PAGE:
However, just like any other software, password managers have vulnerabilities that attackers can exploit. There have been situations where exploitation has actually happened, as was the case of last April’s attack on Passwordstate (you can read the company’s advisories here).

Knowing this, do you really want to put all your eggs in one basket?

Password Best Practices For Users

There are, at least, two different ways to look at password best practices: the system administrator’s perspective and the user’s perspective. The user is always limited by the parameters defined by the administrator and, for that reason, we might find ourselves having to work around a set of rules, instead of choosing the password that best works for us.

I promise to write another post about password best practices for system administrators and talk about what parameters they should be imposing on their users. For now, let us focus on what we should be doing as users.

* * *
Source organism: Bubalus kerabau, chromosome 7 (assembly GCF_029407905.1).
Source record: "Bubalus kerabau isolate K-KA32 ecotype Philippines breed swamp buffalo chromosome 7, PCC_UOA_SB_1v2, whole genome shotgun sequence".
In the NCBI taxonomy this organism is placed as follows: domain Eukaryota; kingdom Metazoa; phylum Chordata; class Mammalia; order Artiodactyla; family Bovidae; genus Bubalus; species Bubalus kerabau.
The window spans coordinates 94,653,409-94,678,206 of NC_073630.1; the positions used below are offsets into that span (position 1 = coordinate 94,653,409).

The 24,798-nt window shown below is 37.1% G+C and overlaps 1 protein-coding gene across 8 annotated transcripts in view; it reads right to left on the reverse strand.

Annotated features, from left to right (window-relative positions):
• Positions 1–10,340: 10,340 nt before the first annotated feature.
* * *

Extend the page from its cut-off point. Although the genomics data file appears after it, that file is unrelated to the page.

Use sentences, not words.

Passwords are not saved exactly as you create them. A representation of your password is stored in a database. Attackers keep lists of billions of sequences of password representations that they then use whenever they get their hands on leaked databases that contain passwords.